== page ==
4. I wish I could be as sanguine about the prospect, aerin, but I think this is an area where the church is, and has been retrenching for a couple of decades at least now. Because the mormon system is based in male dominance (and I mean that in an absolutely literal sense–not a kinky one–where power and authority is held by males) if they loosen up on that distinction and those power structures and go for peer or partnership type marriages as the ideal and the mandate, then the hierarchical “architecture,” if you will, of the church itself is undermined. I long ago lost hope that they would do anything progressive in this area from an official, from-the-pulpit point of view. I don’t mean to minimize the lifting of the priesthood ban but that was–if you’ll excuse the term–simply integrating the boy’s club. It’s still a boy’s club. It can’t be anything else and not risk the whole thing falling apart. New wine in old bottles and all that.

    (And before anyone jumps in here and starts in about their own personal “marriage of equals” please don’t–YYMV, but the church from an institutional point of view and despite the spin, does NOT promote this kind of marriage.)

  5. Belaja, I agree. It will never be Marriage of Equals in the church. So very sad – I think it is particularly sad how women uphold this very repressive system (ie Sister Beck, who I consider a traitor to her sex). Reminds me of the women in some muslim countries who are the enforcers of female genital mutilation.

  6. Because the mormon system is based in male dominance (and I mean that in an absolutely literal sense–not a kinky one–where power and authority is held by males) if they loosen up on that distinction and those power structures and go for peer or partnership type marriages as the ideal and the mandate, then the hierarchical “architecture,” if you will, of the church itself is undermined.

    I think this is true. It also means that the bretheren can’t just suddenly have a “revelation” that gay marriage is okay because it would undermine their core beliefs about divine and eternal gender roles.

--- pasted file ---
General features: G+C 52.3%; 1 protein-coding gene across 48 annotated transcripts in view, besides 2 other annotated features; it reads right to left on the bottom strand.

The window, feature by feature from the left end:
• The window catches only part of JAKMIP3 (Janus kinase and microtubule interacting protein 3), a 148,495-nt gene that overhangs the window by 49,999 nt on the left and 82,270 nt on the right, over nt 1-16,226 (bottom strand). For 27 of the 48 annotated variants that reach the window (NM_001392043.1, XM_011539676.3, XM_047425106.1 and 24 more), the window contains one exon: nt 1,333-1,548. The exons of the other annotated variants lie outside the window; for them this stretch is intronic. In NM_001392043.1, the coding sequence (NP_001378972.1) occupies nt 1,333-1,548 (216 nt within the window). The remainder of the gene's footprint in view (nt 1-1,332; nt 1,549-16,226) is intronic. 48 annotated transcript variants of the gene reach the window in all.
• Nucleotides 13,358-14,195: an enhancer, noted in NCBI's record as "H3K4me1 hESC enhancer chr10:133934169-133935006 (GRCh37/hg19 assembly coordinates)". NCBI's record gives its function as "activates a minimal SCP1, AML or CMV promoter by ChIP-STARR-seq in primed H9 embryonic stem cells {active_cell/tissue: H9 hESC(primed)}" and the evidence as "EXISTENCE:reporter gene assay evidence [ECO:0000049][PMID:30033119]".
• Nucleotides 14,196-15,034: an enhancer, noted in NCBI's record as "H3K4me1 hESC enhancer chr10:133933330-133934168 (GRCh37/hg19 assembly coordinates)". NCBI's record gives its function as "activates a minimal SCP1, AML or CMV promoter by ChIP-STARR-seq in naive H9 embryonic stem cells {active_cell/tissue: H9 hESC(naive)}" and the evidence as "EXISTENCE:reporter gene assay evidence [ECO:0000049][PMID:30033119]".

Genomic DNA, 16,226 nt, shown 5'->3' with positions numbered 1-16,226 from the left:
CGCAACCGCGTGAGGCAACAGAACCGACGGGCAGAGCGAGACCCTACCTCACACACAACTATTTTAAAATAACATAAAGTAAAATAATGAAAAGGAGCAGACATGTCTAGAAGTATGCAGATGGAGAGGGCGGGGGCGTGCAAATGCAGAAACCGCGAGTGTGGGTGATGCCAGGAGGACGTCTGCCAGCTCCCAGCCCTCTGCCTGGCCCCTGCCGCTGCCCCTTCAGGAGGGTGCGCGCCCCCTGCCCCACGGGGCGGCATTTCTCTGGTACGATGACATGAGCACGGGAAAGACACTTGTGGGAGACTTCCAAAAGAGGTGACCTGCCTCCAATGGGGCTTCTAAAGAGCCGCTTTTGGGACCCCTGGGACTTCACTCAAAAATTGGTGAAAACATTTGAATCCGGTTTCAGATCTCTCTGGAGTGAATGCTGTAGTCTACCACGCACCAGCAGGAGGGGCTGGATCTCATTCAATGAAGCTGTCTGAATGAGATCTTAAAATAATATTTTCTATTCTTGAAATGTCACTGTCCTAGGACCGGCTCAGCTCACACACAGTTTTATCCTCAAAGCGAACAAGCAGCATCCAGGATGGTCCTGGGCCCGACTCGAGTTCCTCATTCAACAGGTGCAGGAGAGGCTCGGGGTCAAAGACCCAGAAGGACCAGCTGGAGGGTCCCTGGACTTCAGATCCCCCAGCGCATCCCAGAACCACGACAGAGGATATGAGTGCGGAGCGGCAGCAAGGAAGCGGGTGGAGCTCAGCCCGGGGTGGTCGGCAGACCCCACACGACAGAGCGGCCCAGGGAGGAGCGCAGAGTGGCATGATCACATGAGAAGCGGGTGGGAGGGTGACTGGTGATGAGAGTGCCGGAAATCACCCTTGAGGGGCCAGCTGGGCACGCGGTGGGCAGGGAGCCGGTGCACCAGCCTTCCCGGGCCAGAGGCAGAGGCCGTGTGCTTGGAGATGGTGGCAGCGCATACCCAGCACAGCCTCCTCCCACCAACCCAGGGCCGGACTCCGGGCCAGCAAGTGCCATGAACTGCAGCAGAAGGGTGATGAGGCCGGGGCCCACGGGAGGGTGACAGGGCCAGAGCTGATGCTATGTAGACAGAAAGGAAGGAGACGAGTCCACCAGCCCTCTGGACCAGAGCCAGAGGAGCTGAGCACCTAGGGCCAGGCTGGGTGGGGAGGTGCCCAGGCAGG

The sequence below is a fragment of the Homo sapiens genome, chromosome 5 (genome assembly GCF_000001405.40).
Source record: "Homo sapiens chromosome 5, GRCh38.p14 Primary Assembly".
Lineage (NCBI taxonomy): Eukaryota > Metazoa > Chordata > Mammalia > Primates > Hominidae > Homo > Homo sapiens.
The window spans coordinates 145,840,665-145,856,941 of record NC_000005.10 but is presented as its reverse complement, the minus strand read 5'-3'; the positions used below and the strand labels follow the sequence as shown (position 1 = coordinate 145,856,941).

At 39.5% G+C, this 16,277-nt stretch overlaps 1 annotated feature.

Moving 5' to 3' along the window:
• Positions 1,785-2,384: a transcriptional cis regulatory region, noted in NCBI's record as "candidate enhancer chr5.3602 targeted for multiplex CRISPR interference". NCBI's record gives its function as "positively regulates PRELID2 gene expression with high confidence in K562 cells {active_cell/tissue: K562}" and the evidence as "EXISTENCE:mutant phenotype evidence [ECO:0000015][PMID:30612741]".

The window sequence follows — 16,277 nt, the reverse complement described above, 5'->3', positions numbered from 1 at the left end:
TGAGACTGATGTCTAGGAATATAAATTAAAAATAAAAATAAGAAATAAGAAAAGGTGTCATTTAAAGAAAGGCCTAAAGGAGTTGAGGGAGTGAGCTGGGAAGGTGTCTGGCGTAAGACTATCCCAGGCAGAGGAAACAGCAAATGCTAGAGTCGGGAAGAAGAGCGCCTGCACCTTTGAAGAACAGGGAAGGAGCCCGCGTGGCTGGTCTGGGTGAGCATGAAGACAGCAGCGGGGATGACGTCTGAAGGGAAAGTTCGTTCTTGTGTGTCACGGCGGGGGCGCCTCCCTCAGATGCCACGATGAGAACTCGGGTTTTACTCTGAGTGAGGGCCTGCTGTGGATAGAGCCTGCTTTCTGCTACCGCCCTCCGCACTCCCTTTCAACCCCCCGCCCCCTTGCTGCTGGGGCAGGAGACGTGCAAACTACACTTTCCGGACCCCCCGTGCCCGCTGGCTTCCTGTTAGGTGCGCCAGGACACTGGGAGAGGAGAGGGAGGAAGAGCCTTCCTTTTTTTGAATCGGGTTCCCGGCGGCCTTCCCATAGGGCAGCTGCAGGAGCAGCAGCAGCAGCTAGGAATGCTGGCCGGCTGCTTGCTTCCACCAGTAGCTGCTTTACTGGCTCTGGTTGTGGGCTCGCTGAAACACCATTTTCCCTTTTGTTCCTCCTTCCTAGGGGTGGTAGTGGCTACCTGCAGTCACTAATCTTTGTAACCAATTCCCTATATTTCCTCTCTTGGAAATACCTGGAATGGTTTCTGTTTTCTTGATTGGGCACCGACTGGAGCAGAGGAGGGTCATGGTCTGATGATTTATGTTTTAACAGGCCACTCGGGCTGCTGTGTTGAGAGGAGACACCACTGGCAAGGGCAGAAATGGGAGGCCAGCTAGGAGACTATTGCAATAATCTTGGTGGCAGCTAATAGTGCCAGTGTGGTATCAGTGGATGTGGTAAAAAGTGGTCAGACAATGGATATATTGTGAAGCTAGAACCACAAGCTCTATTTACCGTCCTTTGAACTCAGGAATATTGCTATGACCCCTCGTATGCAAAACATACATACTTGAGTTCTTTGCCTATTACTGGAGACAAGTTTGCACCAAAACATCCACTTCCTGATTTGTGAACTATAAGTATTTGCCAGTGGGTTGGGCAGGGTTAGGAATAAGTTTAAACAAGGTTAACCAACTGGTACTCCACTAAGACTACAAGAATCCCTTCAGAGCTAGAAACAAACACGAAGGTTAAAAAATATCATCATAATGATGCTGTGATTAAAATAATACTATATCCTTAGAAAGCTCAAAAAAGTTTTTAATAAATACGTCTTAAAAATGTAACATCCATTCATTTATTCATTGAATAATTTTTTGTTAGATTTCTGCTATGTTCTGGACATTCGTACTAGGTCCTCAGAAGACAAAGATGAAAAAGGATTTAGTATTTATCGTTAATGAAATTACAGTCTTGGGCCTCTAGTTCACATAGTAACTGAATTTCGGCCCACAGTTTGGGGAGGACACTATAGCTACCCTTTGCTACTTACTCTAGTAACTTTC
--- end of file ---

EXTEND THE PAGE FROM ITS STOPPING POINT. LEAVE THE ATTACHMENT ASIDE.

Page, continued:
7. Thank you for your responses. Ironically enough, I believe the most recent “revelation” known as the Proclamation of the Family wiped out years of progression for women in the church as it had the audacity to so narrowly define their scope and purpose, reducing both mortal and immortal roles down to gender. Obviously, Craig, homosexuals were the first on that particular cutting block. Because that proclamation is so recent, it makes us easier to interpret current advice given by church leadership. Sister Beck may say “be all you can be” but that being can only exist within certain limits. It reminds me of the movie How to Lose a Guy in 10 Days where the main character does a great job on her article and her boss at the end of the story brings her in and tells her she can write whatever she wants now, she has earned that freedom. But that freedom is only as wide as the scope of the magazine, unfortunately. Her freedom has earned her the right to choose between shoes and hair fashions and hygiene…….and not the politics or relgion pieces she desires and is capable of writing.

    So to me it is an underlying insult for the church to insist women fill only certain roles, particularly as they are capable of having such a wide range of contribution and skills they can perform. For the benefit of everyone, including the church!

  8. My time is short but I think both men and women are being repressed by defining the roles of each. The difference is that if you are a good role abiding man then you get to be take on more priesthood responsibility; you move up from being a pawn to a bishop…YIPPEE! It is odd b cuz you may have a woman who is born w/ and has an executive like personality and would be most beneficial to society if she were to follow such a path but instead she decides to be a stay at home mom, has 6 kids, sells stuff on ebay, and spends life as a primary teacher. (Is this wrong to do, generally, no but specifically to this women’s situation, yes.) Then a man who is more inclined to the creative and fine arts and probably would never have a large salary but realizing he could never make enough to have 4-8 children decides instead to pursue a degree in business, has 6 kids, and becomes a bishop despite not wanting anymore responsibilities on top of his Monday-Fridaho job. Both this man and this woman probably end up battling scrupulous-religious-guilt laden-depression throughout their life all because they denied who they really were and thought they were fighting off the “natural man.”

    Although men are women are different there are so many overlapping attributes and characteristics that it is almost silly to define for everyone what is the right way…the right way is relative to the individual.